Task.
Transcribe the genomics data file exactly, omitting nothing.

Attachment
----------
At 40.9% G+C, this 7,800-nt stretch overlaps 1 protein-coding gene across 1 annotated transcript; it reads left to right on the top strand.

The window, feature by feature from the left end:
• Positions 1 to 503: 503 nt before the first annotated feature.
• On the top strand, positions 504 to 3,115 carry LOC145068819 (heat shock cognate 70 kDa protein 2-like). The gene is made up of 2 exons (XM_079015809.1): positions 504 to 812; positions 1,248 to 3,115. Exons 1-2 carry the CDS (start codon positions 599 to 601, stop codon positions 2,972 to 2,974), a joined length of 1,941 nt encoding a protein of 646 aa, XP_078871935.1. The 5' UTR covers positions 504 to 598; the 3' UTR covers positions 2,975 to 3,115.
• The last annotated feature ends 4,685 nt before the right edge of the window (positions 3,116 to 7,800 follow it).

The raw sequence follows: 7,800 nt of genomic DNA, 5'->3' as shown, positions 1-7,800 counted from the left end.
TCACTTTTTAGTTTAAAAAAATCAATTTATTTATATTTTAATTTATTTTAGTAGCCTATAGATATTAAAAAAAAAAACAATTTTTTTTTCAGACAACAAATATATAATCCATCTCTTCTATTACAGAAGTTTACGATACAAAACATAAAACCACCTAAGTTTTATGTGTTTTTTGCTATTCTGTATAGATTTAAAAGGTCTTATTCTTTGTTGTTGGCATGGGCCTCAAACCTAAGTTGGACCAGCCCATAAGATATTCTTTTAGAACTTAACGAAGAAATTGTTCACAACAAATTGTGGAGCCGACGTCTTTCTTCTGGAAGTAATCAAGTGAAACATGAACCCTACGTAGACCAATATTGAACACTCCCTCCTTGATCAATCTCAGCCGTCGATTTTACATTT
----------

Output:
At 40.9% G+C, this 7,800-nt stretch overlaps 1 protein-coding gene across 1 annotated transcript; it reads left to right on the top strand.

The window, feature by feature from the left end:
• Positions 1 to 503: 503 nt before the first annotated feature.
• On the top strand, positions 504 to 3,115 carry LOC145068819 (heat shock cognate 70 kDa protein 2-like). The gene is made up of 2 exons (XM_079015809.1): positions 504 to 812; positions 1,248 to 3,115. Exons 1-2 carry the CDS (start codon positions 599 to 601, stop codon positions 2,972 to 2,974), a joined length of 1,941 nt encoding a protein of 646 aa, XP_078871935.1. The 5' UTR covers positions 504 to 598; the 3' UTR covers positions 2,975 to 3,115.
• The last annotated feature ends 4,685 nt before the right edge of the window (positions 3,116 to 7,800 follow it).

The raw sequence follows: 7,800 nt of genomic DNA, 5'->3' as shown, positions 1-7,800 counted from the left end.
TCACTTTTTAGTTTAAAAAAATCAATTTATTTATATTTTAATTTATTTTAGTAGCCTATAGATATTAAAAAAAAAAACAATTTTTTTTTCAGACAACAAATATATAATCCATCTCTTCTATTACAGAAGTTTACGATACAAAACATAAAACCACCTAAGTTTTATGTGTTTTTTGCTATTCTGTATAGATTTAAAAGGTCTTATTCTTTGTTGTTGGCATGGGCCTCAAACCTAAGTTGGACCAGCCCATAAGATATTCTTTTAGAACTTAACGAAGAAATTGTTCACAACAAATTGTGGAGCCGACGTCTTTCTTCTGGAAGTAATCAAGTGAAACATGAACCCTACGTAGACCAATATTGAACACTCCCTCCTTGATCAATCTCAGCCGTCGATTTTACATTT